You are much more likely to make art if you intend to do so, but it is by no means necessary for there to be any intent in order for art to be made. That’s my opinion on the question of intent.
Most people don’t agree with this. By far, the majority feel that the viewer must feel that there is some form of intent apparent in/behind the artwork (though it is not necessary to know precisely what that intent was), and quite a few feel that the viewer must strive to know the artist’s exact intent in order to fully appreciate the art.
Below are extracts from blog postings that I think represent these types of attitudes. The first is from J.T. Kirkland’s blog “Thinking About Art”. Scroll past the posting header to the comments for the good stuff.
Below, first I have one woman’s comment from the linked posting, then, following that is a very well-written dialogue between J.T. Kirkland and “Scott” on their differing views about the intent question.
[woman’s response] “Surely you would prefer images to open up meaning rather than clamp down to the artist’s intent. Surely as an artist you would prefer your work to exceed your intentions. This position undermines the authority of artworks and reduces a possibly fecund and imaginative role for the viewer as interpreter to that of reader of and believer in artist statements.”
[J.T. Kirkland comment from mid-dialogue] “I would venture to guess that all artists are aware of their intent in making art. They did not subconsciously set out to paint something, photograph something, sculpt something. They set out in the creative process for a reason. However, as in your case, you may uncover further meaning that you captured, didn’t understand then, but you do now. It’s the difference between photographing a homeless man because you thought the scene and colors were interesting, versus you wanted to capture a poor man’s condition and make a political comment. Either way, when the print is made and you see it years later, it may take on new significance to you. Personally, I’m interested in knowing why you snapped the picture when, where and why. That gets me in the artist’s mind. Significance gained later, when it wasn’t your intent, doesn’t get me into the artist’s mind, it gets me into your mind as viewer. Am I making the difference, to me, clear?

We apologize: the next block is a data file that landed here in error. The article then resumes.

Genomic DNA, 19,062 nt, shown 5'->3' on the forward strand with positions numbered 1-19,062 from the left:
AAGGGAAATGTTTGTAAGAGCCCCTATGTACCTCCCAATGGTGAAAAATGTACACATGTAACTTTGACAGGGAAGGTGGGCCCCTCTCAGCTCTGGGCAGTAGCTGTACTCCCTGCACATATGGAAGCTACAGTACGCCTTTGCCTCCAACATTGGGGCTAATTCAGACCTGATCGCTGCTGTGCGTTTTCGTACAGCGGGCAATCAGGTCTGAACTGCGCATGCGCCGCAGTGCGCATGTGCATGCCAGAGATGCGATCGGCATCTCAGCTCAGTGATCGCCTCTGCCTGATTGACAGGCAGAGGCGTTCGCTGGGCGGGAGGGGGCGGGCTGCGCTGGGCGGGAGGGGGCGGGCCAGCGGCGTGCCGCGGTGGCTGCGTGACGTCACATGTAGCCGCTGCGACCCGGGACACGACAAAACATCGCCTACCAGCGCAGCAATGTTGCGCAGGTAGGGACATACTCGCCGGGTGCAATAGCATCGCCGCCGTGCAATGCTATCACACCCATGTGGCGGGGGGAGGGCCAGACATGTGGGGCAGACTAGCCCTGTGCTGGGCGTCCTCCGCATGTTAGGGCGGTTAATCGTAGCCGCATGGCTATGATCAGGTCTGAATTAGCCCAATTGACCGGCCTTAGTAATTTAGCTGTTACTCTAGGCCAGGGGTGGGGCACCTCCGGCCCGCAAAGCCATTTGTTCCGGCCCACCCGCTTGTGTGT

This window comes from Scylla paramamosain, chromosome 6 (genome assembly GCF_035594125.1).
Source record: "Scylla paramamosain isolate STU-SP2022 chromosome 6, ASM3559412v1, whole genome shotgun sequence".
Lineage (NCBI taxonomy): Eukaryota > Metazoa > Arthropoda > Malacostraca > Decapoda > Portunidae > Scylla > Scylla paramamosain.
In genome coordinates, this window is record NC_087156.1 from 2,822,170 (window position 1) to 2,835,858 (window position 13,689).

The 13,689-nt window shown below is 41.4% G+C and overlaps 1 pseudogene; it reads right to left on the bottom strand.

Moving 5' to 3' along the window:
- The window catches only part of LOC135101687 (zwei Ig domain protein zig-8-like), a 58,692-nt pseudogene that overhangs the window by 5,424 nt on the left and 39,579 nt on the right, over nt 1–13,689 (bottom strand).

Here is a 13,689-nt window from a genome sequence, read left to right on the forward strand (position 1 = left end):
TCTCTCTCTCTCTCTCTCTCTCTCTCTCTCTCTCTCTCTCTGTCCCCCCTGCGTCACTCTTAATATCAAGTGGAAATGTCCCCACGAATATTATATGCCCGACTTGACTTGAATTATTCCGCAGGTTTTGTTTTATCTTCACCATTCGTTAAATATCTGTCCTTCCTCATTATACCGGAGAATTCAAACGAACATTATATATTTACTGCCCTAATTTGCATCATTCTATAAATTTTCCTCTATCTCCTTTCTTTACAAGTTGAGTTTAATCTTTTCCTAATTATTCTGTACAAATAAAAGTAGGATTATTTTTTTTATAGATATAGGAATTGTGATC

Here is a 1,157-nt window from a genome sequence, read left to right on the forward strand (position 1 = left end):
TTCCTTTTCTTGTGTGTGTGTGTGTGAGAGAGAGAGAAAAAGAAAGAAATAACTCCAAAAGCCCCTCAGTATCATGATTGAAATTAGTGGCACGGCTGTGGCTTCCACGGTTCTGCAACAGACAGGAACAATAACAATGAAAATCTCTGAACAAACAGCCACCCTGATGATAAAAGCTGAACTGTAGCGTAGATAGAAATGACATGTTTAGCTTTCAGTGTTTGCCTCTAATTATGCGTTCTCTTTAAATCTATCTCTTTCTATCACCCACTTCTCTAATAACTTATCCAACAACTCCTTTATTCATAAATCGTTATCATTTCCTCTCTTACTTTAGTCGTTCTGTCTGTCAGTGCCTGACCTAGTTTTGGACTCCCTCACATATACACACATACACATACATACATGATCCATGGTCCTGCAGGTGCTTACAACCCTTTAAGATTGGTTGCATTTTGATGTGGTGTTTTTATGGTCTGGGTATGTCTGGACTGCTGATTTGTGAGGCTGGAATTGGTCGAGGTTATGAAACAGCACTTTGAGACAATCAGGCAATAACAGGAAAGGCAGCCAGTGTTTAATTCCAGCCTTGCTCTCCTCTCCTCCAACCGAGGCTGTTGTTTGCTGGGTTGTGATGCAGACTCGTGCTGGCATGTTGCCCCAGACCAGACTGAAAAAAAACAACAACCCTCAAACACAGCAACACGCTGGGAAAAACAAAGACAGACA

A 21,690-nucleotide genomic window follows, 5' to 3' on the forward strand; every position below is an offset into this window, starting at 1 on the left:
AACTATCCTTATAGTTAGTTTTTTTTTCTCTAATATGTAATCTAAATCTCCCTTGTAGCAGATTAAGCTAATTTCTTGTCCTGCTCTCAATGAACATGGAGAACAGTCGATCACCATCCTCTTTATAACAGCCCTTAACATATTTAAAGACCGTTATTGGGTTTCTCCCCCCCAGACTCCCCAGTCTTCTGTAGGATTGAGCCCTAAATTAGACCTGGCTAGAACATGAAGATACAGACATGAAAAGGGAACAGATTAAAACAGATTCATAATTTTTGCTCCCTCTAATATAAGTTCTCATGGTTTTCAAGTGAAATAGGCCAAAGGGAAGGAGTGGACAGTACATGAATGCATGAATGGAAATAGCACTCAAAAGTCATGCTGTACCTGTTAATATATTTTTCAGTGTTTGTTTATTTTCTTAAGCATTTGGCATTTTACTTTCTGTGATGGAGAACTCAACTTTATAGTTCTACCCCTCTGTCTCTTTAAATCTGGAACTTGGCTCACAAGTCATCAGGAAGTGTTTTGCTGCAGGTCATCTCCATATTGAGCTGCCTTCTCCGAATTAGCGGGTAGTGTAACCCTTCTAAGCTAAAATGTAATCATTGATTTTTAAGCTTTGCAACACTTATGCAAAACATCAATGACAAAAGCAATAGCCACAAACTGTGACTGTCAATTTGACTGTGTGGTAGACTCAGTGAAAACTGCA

When you say you’ve struggled to figure out the meaning of your most successful pieces, this says to me that what you’ve done is capture a meaningful scene (almost by accident), versus creating a meaningful scene. I could randomly snap pictures blindfolded all day, everyday and eventually stumble upon a meaningful, even successful, image. But I want to know if the artist saw the meaning before or after the snap. Again, your successful photos are likely great, but asking that additional question about intent uncovers a great deal about the artist. Accidents can be wonderful… but I like to know when they happen, though it doesn’t necessarily effect my enjoyment of the piece.
Artwork never creates itself, at least in my definition. That reduces the artist to a role of manufacturer and not creator. I firmly believe, and reiterate for the hundredth time, that there are many interpretations associated with art. It’s ambiguous. Several interpretations can be enjoyable, successful, meaningful… but not accurate.